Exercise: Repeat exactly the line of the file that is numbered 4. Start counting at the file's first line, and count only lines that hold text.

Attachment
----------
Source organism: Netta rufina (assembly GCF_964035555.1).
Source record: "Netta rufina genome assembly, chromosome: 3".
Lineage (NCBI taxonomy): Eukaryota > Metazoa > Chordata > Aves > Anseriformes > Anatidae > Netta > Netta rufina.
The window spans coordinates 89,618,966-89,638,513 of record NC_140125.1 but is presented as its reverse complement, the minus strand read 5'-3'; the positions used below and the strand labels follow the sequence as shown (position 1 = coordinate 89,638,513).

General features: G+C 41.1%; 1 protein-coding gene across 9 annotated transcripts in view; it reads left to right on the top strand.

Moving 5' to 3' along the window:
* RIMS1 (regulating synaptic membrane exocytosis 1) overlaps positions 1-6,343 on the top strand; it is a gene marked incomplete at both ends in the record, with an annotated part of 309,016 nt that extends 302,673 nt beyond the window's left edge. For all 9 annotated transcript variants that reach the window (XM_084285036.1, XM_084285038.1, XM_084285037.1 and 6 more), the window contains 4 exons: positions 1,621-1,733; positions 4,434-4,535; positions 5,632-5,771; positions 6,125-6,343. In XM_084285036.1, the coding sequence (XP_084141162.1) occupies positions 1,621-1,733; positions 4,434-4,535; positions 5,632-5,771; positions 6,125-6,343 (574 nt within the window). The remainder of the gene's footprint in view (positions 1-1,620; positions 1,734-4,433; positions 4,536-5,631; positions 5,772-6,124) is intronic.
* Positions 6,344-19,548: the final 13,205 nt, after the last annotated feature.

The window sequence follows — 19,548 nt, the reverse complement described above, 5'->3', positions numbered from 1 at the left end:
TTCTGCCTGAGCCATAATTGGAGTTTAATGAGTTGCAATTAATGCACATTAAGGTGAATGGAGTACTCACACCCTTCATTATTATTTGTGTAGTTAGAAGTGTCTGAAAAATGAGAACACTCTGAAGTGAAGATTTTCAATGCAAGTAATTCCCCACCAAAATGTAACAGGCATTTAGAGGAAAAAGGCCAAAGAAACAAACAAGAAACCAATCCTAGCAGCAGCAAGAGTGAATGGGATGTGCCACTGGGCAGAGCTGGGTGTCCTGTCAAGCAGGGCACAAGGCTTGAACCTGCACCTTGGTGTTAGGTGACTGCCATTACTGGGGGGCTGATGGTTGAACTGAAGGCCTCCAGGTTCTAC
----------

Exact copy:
The window spans coordinates 89,618,966-89,638,513 of record NC_140125.1 but is presented as its reverse complement, the minus strand read 5'-3'; the positions used below and the strand labels follow the sequence as shown (position 1 = coordinate 89,638,513).